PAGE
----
I don’t believe there is a right or wrong way to approach a suggestion. Just some open thoughts on how I see them and would love to hear your thoughts on the subject.

Nick Armstrong

Nick is Camp Director and Founder of Improv Utopia an improv retreat for grown ups in California and Pennsylvania. He is also one of the founding members of the National Improv Network. We are always looking for better ways to serve the community. Drop us a line and let us know what you want! For more information visit: http://www.nickarmstrong.com or http://www.improvutopia.com

Improv Etiquette 101:H2NO!

no water botleIn this series of Blogs I will take you through why I believe Improv Etiquette is important and what it should be. I’ll try not to sound too much like an old man on a porch yelling at kids. I’m a reasonable guy, but do have some pet peeves that performers do. I think it’s important to take our art form seriously so hopefully this helps guide you. You can agree with me or not that’s okay these are just some guidelines that are pretty agreed upon by major improv theatres and veteran improvisers alike.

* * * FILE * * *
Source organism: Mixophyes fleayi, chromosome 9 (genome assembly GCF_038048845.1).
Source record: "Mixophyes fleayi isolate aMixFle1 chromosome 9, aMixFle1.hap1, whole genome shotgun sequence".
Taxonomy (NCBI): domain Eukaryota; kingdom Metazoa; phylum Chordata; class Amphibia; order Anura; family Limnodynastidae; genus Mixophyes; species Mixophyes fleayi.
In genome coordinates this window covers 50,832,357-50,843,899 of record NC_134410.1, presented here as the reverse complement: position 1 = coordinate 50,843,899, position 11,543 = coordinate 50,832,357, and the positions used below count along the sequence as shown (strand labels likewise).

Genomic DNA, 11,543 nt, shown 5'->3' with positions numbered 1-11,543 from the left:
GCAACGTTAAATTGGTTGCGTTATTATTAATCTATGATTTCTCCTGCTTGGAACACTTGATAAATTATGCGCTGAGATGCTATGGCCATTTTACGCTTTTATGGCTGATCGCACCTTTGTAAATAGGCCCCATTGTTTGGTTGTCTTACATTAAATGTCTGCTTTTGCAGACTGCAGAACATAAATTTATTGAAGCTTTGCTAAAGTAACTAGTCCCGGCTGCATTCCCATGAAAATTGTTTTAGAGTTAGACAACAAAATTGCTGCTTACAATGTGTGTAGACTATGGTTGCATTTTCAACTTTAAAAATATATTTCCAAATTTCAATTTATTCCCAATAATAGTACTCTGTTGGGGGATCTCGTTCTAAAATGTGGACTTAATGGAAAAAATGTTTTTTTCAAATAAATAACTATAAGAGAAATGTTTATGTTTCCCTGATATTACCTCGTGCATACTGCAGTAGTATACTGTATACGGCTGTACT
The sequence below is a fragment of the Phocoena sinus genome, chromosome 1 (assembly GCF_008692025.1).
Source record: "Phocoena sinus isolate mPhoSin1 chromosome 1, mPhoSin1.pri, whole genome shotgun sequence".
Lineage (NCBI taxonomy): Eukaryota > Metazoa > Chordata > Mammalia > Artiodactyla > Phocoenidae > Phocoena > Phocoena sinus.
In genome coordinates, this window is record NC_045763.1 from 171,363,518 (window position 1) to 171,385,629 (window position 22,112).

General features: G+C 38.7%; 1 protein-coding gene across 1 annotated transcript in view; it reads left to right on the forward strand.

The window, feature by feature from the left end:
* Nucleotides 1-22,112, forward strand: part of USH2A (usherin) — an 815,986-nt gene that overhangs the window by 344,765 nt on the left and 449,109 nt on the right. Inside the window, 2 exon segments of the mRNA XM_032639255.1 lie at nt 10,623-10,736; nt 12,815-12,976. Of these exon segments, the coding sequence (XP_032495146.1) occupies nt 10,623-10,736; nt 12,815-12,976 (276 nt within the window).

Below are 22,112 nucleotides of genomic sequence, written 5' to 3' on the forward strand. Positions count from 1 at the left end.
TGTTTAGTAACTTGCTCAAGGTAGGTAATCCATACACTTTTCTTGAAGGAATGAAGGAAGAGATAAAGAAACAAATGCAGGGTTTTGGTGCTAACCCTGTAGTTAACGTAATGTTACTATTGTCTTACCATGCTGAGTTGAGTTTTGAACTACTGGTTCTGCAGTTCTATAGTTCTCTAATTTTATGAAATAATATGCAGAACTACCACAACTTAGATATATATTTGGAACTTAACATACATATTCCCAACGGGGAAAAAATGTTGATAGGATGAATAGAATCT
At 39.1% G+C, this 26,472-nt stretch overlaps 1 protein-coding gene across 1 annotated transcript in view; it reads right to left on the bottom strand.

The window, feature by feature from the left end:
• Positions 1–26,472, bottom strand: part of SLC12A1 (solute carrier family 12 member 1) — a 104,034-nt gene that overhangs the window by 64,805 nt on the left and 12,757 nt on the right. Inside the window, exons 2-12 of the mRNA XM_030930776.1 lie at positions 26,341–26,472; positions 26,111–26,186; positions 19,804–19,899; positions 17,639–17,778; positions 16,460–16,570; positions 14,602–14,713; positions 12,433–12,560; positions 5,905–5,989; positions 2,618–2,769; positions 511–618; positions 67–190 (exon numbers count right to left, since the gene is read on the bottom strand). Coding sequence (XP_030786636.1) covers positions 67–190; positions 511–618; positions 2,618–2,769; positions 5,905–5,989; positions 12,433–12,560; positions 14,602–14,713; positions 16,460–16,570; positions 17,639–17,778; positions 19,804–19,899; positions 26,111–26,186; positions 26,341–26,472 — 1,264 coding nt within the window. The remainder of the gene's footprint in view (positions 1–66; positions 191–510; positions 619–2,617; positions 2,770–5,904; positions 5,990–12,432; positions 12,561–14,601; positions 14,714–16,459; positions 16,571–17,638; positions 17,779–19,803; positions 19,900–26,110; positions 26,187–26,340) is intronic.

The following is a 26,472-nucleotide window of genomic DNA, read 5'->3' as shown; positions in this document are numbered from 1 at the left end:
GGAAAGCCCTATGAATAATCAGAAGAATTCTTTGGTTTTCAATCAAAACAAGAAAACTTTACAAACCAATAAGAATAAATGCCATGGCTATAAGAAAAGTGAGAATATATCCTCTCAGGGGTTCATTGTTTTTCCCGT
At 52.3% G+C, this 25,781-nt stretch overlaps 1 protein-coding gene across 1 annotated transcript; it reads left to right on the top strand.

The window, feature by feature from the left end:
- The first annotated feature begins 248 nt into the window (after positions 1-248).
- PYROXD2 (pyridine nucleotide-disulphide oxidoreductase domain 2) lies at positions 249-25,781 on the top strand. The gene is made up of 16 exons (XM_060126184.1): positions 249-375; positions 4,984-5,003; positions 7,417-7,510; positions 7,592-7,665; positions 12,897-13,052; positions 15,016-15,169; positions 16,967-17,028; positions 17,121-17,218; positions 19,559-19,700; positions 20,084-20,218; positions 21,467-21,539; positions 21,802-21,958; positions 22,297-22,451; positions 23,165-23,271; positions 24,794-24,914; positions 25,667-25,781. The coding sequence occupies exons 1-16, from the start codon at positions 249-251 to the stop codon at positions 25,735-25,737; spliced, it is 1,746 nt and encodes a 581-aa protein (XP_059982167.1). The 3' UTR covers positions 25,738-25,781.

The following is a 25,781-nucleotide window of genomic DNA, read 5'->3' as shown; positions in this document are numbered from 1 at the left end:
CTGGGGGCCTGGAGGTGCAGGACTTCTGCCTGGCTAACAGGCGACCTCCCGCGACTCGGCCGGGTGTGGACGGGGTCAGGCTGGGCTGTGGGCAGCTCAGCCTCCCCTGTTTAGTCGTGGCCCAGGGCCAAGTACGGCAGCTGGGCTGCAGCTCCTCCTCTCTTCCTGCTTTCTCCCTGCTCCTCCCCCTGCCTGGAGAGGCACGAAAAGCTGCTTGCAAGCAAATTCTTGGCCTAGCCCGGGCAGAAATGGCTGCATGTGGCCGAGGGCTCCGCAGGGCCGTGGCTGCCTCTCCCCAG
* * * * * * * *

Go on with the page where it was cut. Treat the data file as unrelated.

H2NO!
I was recently at an improv festival and I couldn’t believe how many performers brought water onstage.  They would do a scene and when the edit happened take a  swig of water, which then made an awful plastic crinkle noise, put it down onstage and started the next scene. Are you kidding? Now I’m staring at the water bottle! I can understand why stand-ups do it, it’s them up there shilling jokes. Improv is a theatrical experience and improvisors are the magicians. People come to watch improv to see something unique and funny and when you take a huge swig of water they remember you aren’t that magician you’re just another person shilling jokes. You can have water on the sidelines or backstage that’s cool, but don’t leave it onstage or drink it there you’re cheating yourself and the audience of theatrical experience.